Your problem requires analysis at the component level.  Your summary
is not even at the board level.  It is at the system level.  No where
near enough information to solicit anything but speculation.  To
confirm the above is a problem, you would have to find that capacitor,
short it out, and then see if computer starts right up.  It's just
not going to happen.

  However your problem is typical of a 'power up' master reset that
does not happen.  Without that master reset, a computer cannot know
what firmware instruction to execute first; appears non-functional
while computer acutally executes jibberish..

antonyliu2002@yahoo.com wrote:
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Re: Power switch problem of my Dell 600m laptop

w_tom wrote:
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... snip ...
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There are at least two things everyone should insist on in a
computer.  A reset switch, and ECC memory.

Read about the Sony stealthware that is a security leak, phones
home, and is generally illegal in most parts of the world.  Also
the apparent connivance of the various security software firms.

Re: Power switch problem of my Dell 600m laptop

Hey, Tom,

Given the scarcity of the information I provided, I think your analysis
really sounds convincing to me, although I do not know much about
hardware.  I am almost sure that this is it, because your explanation
of possible capacitor/diode problems really matches the power on/off
behavior of this laptop.

So, suppose this is the problem, and suppose that I want to fix it, I
have no choice except changing the motherboard or getting another
laptop without this problem or stop using any laptop?

w_tom wrote:
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Re: Power switch problem of my Dell 600m laptop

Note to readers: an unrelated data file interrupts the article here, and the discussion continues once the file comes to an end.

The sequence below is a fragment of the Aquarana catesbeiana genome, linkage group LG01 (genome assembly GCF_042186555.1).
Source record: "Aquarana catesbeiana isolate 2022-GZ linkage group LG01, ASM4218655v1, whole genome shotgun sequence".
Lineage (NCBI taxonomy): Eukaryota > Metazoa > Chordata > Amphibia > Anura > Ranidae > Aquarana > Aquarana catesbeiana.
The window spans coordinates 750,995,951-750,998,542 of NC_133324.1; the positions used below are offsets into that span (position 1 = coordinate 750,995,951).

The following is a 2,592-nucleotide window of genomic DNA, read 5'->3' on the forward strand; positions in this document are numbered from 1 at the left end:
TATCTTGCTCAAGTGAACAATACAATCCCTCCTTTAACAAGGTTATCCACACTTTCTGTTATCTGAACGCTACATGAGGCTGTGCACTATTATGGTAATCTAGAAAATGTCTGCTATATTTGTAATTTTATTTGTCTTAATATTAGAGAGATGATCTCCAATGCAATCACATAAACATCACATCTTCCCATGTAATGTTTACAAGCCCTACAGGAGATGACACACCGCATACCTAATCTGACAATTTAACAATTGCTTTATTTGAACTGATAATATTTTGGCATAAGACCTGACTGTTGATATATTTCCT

Posted previously was this very important point:
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  Speculation.  Number of problems that could also create your problem
is large.  A problem made even worse because your analysis is too
distant - at system level.

  The point of my post was how something - one of so many possibilities
- could have created your problem - and you still could not do
anything.  Meanwhile, another fact.  If the product is properly
designed, then it no longer uses the capacitor, resistor, diode timing
circuit.  I only provided enough information to demonstrate at what
level your analysis must be done and did not mention the
capacitor/diode/etc circuit should have been long obsoleted by a better
semiconductor solution.  The post was to demonstrate a point - not
possible to solve it using your system level analysis.

  The scarcity of information is more a function of too many computer
assemblers who don't even know how electricity works.  They swap parts,
something works, and therefore they know what failed.  Not really.
They never learned about simple electrical functions found in computers
such as how a master reset line works or what it does.

  Still this does not solve your problem.  I know of no hardware
diagnostic that can even try to locate your problem.  You don't even
have an oscilloscope (I speculate) so you are not going to see what the
master reset line does.  In short, you are down to sending the laptop
into the shop for new motherboard or power supply control board - where
ever that master reset is generated.  And this assumes this problem is
due to a master reset problem.  Remember, this is only one of so many

  Ask yourself why - if the number of reasons for your problem is large
- then why so few replies?   Sparse responses because so many who are
computer repairmen don't even know how the master reset circuit works
OR (in some cases) what it does.  My response only demonstrates one
example of wild speculation due to analysis at the system level - not
at board or component level.

antonyliu2002@yahoo.com wrote: